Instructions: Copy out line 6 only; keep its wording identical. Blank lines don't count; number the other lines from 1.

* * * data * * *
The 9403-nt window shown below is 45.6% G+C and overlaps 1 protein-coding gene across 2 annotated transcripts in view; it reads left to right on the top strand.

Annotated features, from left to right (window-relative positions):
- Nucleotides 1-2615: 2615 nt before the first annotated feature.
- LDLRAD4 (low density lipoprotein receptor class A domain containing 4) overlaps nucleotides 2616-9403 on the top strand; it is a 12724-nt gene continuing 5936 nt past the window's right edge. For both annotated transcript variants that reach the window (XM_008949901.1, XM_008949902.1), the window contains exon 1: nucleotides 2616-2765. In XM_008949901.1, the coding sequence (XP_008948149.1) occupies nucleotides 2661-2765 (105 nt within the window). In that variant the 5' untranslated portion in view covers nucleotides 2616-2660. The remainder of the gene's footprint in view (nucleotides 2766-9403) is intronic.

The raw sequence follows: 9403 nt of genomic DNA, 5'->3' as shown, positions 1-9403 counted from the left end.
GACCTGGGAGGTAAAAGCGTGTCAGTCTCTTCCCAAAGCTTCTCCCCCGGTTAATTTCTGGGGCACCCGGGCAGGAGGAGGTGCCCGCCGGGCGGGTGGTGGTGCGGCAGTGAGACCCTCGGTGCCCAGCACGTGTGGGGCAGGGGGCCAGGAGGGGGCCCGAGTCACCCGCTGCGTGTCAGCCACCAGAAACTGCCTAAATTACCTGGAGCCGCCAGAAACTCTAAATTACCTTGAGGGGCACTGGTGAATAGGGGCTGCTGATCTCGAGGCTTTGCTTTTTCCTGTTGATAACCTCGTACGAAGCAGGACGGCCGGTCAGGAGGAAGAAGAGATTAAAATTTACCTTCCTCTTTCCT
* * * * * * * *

GACCTGGGAGGTAAAAGCGTGTCAGTCTCTTCCCAAAGCTTCTCCCCCGGTTAATTTCTGGGGCACCCGGGCAGGAGGAGGTGCCCGCCGGGCGGGTGGTGGTGCGGCAGTGAGACCCTCGGTGCCCAGCACGTGTGGGGCAGGGGGCCAGGAGGGGGCCCGAGTCACCCGCTGCGTGTCAGCCACCAGAAACTGCCTAAATTACCTGGAGCCGCCAGAAACTCTAAATTACCTTGAGGGGCACTGGTGAATAGGGGCTGCTGATCTCGAGGCTTTGCTTTTTCCTGTTGATAACCTCGTACGAAGCAGGACGGCCGGTCAGGAGGAAGAAGAGATTAAAATTTACCTTCCTCTTTCCT